Empower your team
There’s a difference between managing effectively, and micromanaging – and that largely comes down to empowerment. Showing that you trust an individual’s decisions, respect their opinions and believe in their ability to do a great job goes a long way towards fostering a culture of empowerment and responsibility in your team which, in turn, will help you to develop your project management skills.
There are many different behaviours of a good manager, and the most effective leaders have a variety of leadership styles in their toolbelt. These include:
- Visionary. These leaders are inspiring, confident and aren’t afraid to make changes in an organization. They have an innate ability to foster trust and motivation, helping others to see a shared vision of the future and how they can contribute towards it.
- Autocratic. These leaders focus largely on results and efficiency within an organization and use their authority to give detailed instructions and clear expectations. This leadership style is most useful in industries with strict levels of compliance rather than more creative settings.
- Laissez-faire. Also known as ‘hands-off’ managing, this style focuses on delegating tasks and allowing team members plenty of freedom in how they complete them. This approach works best with experienced, trusted teams who don’t require supervision.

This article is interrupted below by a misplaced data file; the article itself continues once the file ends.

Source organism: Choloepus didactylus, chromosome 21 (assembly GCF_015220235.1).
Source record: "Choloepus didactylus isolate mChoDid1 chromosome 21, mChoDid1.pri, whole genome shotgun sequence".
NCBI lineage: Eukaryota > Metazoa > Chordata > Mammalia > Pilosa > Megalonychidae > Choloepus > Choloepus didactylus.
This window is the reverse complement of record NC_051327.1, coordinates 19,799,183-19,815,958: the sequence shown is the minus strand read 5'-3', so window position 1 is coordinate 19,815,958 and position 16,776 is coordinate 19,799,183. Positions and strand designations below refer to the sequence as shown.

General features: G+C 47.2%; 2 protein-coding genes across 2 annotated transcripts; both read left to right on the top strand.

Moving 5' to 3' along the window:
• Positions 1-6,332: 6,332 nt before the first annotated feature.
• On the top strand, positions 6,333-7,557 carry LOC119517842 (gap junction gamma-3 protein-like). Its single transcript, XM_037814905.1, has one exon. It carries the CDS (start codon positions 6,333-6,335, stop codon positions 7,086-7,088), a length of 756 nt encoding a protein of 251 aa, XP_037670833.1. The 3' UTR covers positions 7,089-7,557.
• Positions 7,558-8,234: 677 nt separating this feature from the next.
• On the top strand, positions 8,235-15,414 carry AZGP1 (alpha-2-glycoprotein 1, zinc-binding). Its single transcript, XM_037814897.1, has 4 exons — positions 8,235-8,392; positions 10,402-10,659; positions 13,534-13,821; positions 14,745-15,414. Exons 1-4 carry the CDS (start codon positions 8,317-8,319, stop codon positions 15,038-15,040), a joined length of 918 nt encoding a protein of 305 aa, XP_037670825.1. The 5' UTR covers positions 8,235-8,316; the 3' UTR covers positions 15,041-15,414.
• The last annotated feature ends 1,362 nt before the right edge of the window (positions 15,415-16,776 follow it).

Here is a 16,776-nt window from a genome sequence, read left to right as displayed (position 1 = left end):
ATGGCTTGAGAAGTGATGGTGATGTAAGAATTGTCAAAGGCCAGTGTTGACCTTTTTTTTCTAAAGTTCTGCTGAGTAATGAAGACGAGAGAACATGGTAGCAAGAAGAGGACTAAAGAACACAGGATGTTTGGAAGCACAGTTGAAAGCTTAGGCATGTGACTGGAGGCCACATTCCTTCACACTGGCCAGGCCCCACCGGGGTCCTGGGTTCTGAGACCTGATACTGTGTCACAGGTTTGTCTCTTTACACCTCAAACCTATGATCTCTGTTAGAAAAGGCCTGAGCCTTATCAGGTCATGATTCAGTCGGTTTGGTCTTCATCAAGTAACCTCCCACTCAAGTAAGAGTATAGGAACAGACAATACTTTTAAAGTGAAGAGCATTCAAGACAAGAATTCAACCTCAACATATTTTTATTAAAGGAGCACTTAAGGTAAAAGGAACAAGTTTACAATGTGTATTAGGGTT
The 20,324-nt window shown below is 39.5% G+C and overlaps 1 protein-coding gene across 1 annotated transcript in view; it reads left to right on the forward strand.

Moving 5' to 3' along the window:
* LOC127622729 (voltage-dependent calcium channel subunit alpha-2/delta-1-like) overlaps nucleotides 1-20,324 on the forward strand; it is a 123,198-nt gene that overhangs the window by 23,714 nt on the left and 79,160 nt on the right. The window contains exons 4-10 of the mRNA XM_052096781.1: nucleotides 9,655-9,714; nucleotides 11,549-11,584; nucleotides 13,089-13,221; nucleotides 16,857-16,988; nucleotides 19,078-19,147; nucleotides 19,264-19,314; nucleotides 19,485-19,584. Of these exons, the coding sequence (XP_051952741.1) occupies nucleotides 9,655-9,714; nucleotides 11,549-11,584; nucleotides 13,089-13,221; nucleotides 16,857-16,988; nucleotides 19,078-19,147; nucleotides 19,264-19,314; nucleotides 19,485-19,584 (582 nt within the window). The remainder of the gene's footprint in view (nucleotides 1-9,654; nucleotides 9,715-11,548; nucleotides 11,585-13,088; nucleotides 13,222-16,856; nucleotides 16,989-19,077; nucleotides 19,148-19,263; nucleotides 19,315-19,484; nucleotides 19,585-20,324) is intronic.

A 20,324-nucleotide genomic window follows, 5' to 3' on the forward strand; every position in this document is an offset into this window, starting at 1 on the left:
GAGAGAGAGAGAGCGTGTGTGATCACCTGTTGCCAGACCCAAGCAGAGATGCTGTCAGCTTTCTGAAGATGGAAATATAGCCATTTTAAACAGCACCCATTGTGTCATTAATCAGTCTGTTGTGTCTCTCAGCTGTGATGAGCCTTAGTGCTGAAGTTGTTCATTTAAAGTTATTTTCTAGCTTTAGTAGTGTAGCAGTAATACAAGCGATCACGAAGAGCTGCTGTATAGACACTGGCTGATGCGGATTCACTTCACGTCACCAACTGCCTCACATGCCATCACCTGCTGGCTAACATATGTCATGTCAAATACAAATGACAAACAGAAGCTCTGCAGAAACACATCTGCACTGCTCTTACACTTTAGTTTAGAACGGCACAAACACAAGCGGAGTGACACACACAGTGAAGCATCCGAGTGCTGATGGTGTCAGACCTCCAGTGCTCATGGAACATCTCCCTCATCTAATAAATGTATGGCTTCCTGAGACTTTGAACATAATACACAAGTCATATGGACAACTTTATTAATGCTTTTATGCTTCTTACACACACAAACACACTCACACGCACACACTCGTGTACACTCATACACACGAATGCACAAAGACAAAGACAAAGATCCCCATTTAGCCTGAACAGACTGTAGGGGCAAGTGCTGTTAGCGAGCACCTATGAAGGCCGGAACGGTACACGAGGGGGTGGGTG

- Democratic. Also known as participative leading, this style welcomes input and feedback from their teams during decision making. As a result, employees feel heard, respected and valued – which can boost engagement and satisfaction in the workplace.
- Coach. Unsurprisingly, this is one of the most effective forms of leadership. These leaders are able to help their team members to grow and develop through goal setting, constructive feedback and challenging projects.
Coaching can help managers to better understand the different leadership styles and which would be best suited to them, their organization and their team members.
Improving leadership in the workplace – how can you do it?
Coaching is one of the best ways to enhance leadership in an organisation. A skilled coach will help managers to gain a greater understanding and awareness of their own leadership style, as well as alternative approaches that might work well in any given situation.
Every organization, team and manager is unique – so there’s no one solution to every problem. Regular coaching sessions provide the valuable structure and support that every leader needs to achieve his or her potential.